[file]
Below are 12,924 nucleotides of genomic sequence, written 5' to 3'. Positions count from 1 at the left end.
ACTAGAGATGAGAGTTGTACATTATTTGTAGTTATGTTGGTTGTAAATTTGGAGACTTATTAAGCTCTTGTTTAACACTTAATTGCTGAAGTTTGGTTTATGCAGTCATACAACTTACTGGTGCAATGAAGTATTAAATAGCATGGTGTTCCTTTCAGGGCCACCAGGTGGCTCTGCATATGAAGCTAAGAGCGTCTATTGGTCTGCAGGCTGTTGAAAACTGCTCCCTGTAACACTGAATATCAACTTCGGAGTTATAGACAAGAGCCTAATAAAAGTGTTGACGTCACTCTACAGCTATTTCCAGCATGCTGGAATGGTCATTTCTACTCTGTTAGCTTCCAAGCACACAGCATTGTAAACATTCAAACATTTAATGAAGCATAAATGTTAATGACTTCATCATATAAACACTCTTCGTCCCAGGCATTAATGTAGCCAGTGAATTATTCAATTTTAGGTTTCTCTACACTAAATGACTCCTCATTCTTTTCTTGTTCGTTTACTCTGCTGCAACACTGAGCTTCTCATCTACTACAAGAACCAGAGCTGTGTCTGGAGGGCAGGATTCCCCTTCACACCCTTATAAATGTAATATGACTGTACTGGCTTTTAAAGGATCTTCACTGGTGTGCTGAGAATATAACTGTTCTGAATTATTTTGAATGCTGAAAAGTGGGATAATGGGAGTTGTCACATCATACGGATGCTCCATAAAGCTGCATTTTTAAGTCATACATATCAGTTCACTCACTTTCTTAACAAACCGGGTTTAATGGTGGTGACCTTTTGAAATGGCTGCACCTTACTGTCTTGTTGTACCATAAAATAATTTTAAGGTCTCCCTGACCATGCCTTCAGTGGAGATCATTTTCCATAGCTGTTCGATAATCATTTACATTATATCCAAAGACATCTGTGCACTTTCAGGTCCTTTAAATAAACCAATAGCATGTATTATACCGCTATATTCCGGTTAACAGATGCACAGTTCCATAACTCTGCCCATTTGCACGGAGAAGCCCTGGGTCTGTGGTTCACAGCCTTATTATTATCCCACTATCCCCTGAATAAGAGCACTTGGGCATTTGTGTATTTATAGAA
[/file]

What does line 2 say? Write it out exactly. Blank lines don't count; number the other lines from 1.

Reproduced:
ACTAGAGATGAGAGTTGTACATTATTTGTAGTTATGTTGGTTGTAAATTTGGAGACTTATTAAGCTCTTGTTTAACACTTAATTGCTGAAGTTTGGTTTATGCAGTCATACAACTTACTGGTGCAATGAAGTATTAAATAGCATGGTGTTCCTTTCAGGGCCACCAGGTGGCTCTGCATATGAAGCTAAGAGCGTCTATTGGTCTGCAGGCTGTTGAAAACTGCTCCCTGTAACACTGAATATCAACTTCGGAGTTATAGACAAGAGCCTAATAAAAGTGTTGACGTCACTCTACAGCTATTTCCAGCATGCTGGAATGGTCATTTCTACTCTGTTAGCTTCCAAGCACACAGCATTGTAAACATTCAAACATTTAATGAAGCATAAATGTTAATGACTTCATCATATAAACACTCTTCGTCCCAGGCATTAATGTAGCCAGTGAATTATTCAATTTTAGGTTTCTCTACACTAAATGACTCCTCATTCTTTTCTTGTTCGTTTACTCTGCTGCAACACTGAGCTTCTCATCTACTACAAGAACCAGAGCTGTGTCTGGAGGGCAGGATTCCCCTTCACACCCTTATAAATGTAATATGACTGTACTGGCTTTTAAAGGATCTTCACTGGTGTGCTGAGAATATAACTGTTCTGAATTATTTTGAATGCTGAAAAGTGGGATAATGGGAGTTGTCACATCATACGGATGCTCCATAAAGCTGCATTTTTAAGTCATACATATCAGTTCACTCACTTTCTTAACAAACCGGGTTTAATGGTGGTGACCTTTTGAAATGGCTGCACCTTACTGTCTTGTTGTACCATAAAATAATTTTAAGGTCTCCCTGACCATGCCTTCAGTGGAGATCATTTTCCATAGCTGTTCGATAATCATTTACATTATATCCAAAGACATCTGTGCACTTTCAGGTCCTTTAAATAAACCAATAGCATGTATTATACCGCTATATTCCGGTTAACAGATGCACAGTTCCATAACTCTGCCCATTTGCACGGAGAAGCCCTGGGTCTGTGGTTCACAGCCTTATTATTATCCCACTATCCCCTGAATAAGAGCACTTGGGCATTTGTGTATTTATAGAA